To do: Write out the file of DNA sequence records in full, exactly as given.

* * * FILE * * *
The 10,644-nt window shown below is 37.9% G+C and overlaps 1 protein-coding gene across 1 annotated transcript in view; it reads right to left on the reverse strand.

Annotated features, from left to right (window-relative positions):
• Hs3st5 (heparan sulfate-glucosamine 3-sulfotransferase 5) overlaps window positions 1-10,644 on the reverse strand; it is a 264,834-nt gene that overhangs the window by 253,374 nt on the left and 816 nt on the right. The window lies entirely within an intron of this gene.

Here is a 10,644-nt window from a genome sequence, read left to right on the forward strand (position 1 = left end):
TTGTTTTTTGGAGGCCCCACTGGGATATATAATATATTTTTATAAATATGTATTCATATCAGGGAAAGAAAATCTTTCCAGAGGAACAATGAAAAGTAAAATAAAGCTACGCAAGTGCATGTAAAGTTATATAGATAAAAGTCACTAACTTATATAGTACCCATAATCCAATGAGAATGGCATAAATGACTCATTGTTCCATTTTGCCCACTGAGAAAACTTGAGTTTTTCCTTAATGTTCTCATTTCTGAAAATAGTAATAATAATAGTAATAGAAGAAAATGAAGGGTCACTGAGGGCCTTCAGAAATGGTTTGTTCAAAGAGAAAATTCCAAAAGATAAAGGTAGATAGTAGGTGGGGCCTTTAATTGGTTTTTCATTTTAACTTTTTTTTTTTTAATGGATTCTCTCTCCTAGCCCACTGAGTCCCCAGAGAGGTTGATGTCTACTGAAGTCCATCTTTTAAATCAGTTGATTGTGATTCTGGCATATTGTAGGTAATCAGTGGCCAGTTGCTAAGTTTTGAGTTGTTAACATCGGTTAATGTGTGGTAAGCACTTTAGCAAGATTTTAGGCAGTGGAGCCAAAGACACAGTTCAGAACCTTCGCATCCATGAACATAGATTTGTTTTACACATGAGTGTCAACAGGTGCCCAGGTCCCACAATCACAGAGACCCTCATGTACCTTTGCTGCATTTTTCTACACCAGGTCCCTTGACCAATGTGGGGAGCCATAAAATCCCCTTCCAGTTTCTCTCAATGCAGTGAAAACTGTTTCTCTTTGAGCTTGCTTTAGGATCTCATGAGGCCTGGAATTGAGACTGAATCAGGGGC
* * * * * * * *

The 10,644-nt window shown below is 37.9% G+C and overlaps 1 protein-coding gene across 1 annotated transcript in view; it reads right to left on the reverse strand.

Annotated features, from left to right (window-relative positions):
• Hs3st5 (heparan sulfate-glucosamine 3-sulfotransferase 5) overlaps window positions 1-10,644 on the reverse strand; it is a 264,834-nt gene that overhangs the window by 253,374 nt on the left and 816 nt on the right. The window lies entirely within an intron of this gene.

Here is a 10,644-nt window from a genome sequence, read left to right on the forward strand (position 1 = left end):
TTGTTTTTTGGAGGCCCCACTGGGATATATAATATATTTTTATAAATATGTATTCATATCAGGGAAAGAAAATCTTTCCAGAGGAACAATGAAAAGTAAAATAAAGCTACGCAAGTGCATGTAAAGTTATATAGATAAAAGTCACTAACTTATATAGTACCCATAATCCAATGAGAATGGCATAAATGACTCATTGTTCCATTTTGCCCACTGAGAAAACTTGAGTTTTTCCTTAATGTTCTCATTTCTGAAAATAGTAATAATAATAGTAATAGAAGAAAATGAAGGGTCACTGAGGGCCTTCAGAAATGGTTTGTTCAAAGAGAAAATTCCAAAAGATAAAGGTAGATAGTAGGTGGGGCCTTTAATTGGTTTTTCATTTTAACTTTTTTTTTTTTAATGGATTCTCTCTCCTAGCCCACTGAGTCCCCAGAGAGGTTGATGTCTACTGAAGTCCATCTTTTAAATCAGTTGATTGTGATTCTGGCATATTGTAGGTAATCAGTGGCCAGTTGCTAAGTTTTGAGTTGTTAACATCGGTTAATGTGTGGTAAGCACTTTAGCAAGATTTTAGGCAGTGGAGCCAAAGACACAGTTCAGAACCTTCGCATCCATGAACATAGATTTGTTTTACACATGAGTGTCAACAGGTGCCCAGGTCCCACAATCACAGAGACCCTCATGTACCTTTGCTGCATTTTTCTACACCAGGTCCCTTGACCAATGTGGGGAGCCATAAAATCCCCTTCCAGTTTCTCTCAATGCAGTGAAAACTGTTTCTCTTTGAGCTTGCTTTAGGATCTCATGAGGCCTGGAATTGAGACTGAATCAGGGGC